06 June 2013

Loving Neighbors = Loving God

9th Week OT (Th) 
Fr. Philip Neri Powell, OP 
St. Dominic Church, NOLA 

The scribe who asks Jesus for the first commandment gets a two-fer. He not only recites the first commandment, he teaches its meaning for us mere mortals. To answer the man's question, Jesus quotes the sixth chapter of Deuteronomy, “Hear, O Israel! The Lord our God is Lord alone!” This familiar proclamation of God's sovereignty is enforced by the admonition, “You shall love the Lord your God with all your heart,” soul, mind, and strength. If the God of Israel is Israel's lord alone—that is, Israel has no other gods—then the hearts, minds, souls, and strength of Israel's people cannot be divided among various and sundry deities. Everything we've got goes into the love and honor we give to God alone. If Jesus had stopped here, no one listening to him would've been all that impressed. He's simply reciting what every child in the nation learned as a matter of course. What Jesus does next is unusual. He recites a verse from nineteenth chapter of Leviticus as a corollary to the first commandment, “You shall love your neighbor as yourself.” What does loving God alone have to do with loving our neighbors? 

Lest we think that Jesus just added that verse from Leviticus as an afterthought, listen again to how he ties the first commandment to the second, “There is no other commandment greater than these.” Both commandments are great, no other commandments are greater. I said earlier that adding the quotation from Leviticus in the context of the scribe's question is unusual. The first commandment Jesus quotes is from a lengthy commentary on the 10 Commandments found in Deuteronomy. The second law is a quote from Leviticus, found in a list of various rules for good conduct. Immediately after the rule about loving your neighbor as yourself, Leviticus admonishes against interbreeding different species of animals and against planting fields with different kinds of seeds. Obviously, there's a big difference in the OT btw two laws that Jesus quotes. One is the first commandment of the 10 Commandments, the other is just one of many various rules of conduct. By bringing the two together and dubbing them the Greatest Commandments, Jesus gives practical, real-life force to both. Loving God means loving our neighbors; loving our neighbors is how we show that we love God. There can be no merely abstract or conceptual love for God. If you don't love your neighbors, you do not love God.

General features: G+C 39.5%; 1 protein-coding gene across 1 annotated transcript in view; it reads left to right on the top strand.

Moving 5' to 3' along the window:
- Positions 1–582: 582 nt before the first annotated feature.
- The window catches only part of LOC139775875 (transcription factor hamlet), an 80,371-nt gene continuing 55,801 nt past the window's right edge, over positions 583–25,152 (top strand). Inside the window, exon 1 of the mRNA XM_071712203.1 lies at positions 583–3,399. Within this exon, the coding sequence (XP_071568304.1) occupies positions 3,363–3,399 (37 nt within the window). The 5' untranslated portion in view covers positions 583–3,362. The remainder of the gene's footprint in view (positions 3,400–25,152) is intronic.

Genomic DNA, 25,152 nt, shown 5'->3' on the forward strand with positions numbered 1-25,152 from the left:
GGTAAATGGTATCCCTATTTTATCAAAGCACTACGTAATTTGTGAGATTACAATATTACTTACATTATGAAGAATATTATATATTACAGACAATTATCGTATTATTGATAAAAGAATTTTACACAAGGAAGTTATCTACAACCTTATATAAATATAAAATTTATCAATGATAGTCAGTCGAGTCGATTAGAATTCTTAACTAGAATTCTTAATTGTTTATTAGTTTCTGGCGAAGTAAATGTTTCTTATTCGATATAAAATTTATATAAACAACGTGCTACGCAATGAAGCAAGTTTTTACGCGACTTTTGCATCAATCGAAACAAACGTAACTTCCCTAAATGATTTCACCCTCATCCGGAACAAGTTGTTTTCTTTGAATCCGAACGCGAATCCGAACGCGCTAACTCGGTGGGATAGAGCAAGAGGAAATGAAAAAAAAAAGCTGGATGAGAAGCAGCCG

We might not be all that impressed by the originality of this combination—we've heard it before—but the scribe is very impressed by Jesus' teaching. He's so impressed that he praises the Lord, noting that loving God and neighbor is “worth more than all burnt offerings and sacrifices.” Jesus sees that the scribe understands the connection btw the two laws and says to him, “You are not far from the Kingdom of God.” Do we truly understand how loving God and neighbor is worth more than all of our sacrifices, all of our prayers? What is sacrifice and prayer but an expression of our love for and faith in God? We are only able to love b/c God loves us first. When we love one another, we participate in the divine love that God Himself gives us. In effect, we are the rational, flesh and bone means of God loving His creation. A failure to love is more than just a personal flaw, it's a failure to take part in the divine life we have vowed to live. We call it by the innocuous name “lack of charity,” but lacking in charity can cause the death of the soul; it's a mortal sin, a mortal wound to our relationship with God. This is why Jesus calls these two laws the greatest commandments. Violate them and risk an eternity excluded from God; obey them and see yourself ever closer to the Kingdom of God.
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  1. Thunderstorm much in New Orleans tonight??

    I wasn't really taken with this homily. The first paragraph was OK, but the second paragraph just irritated me :-)! The third paragraph piqued my interest, but I wanted more - specifically this:

    "lacking in charity...it's a mortal sin" - I would appreciate, at some point, if you could expand on this. I've heard you say it before, and it always leaves questions in my mind. Knowing the three requirements for a sin to be mortal, at what point does "lacking in charity" move into mortal sin territory? Or, is "lacking in charity" one of those euphemisms which should perhaps be expounded upon with plain and clear/blunt words?

    1. I toil, I scrape, I work my poor fingers bloody on this keyboard! All for the glory of God. . .and I am so little appreciated!


    2. Actually (and seriously). . ."lacking in charity" is the definition of "mortal sin."

    3. Hmmm...not the definition I learned ;-). But I suppose "sin which deprives the soul of sanctifying grace" could be otherwise defined as "lacking in charity." I'll have to give that some thought.

      Oh, I appreciate you just fine . . . you just irritate me sometimes.

      I must admit, I am gravely lacking in charity toward tent caterpillars - I killed 375 of those little vermin today as they were trying to eat my fresh June Strawberries!! And, yes, I counted them. And, yes, I know that bespeaks of something terribly wrong with me!!

    4. "Lacking in charity" is the absence of God from one's heart. . .Deus caritas est.

      What could be more mortal than that?

      375!? Geez. I've killed my share of tomato worms, so can't make any comment on your vermin counting.

    5. I figured out that was probably what you meant . . . I'm just a little slow sometimes :-).

    6. Ah. I'll type slower next time.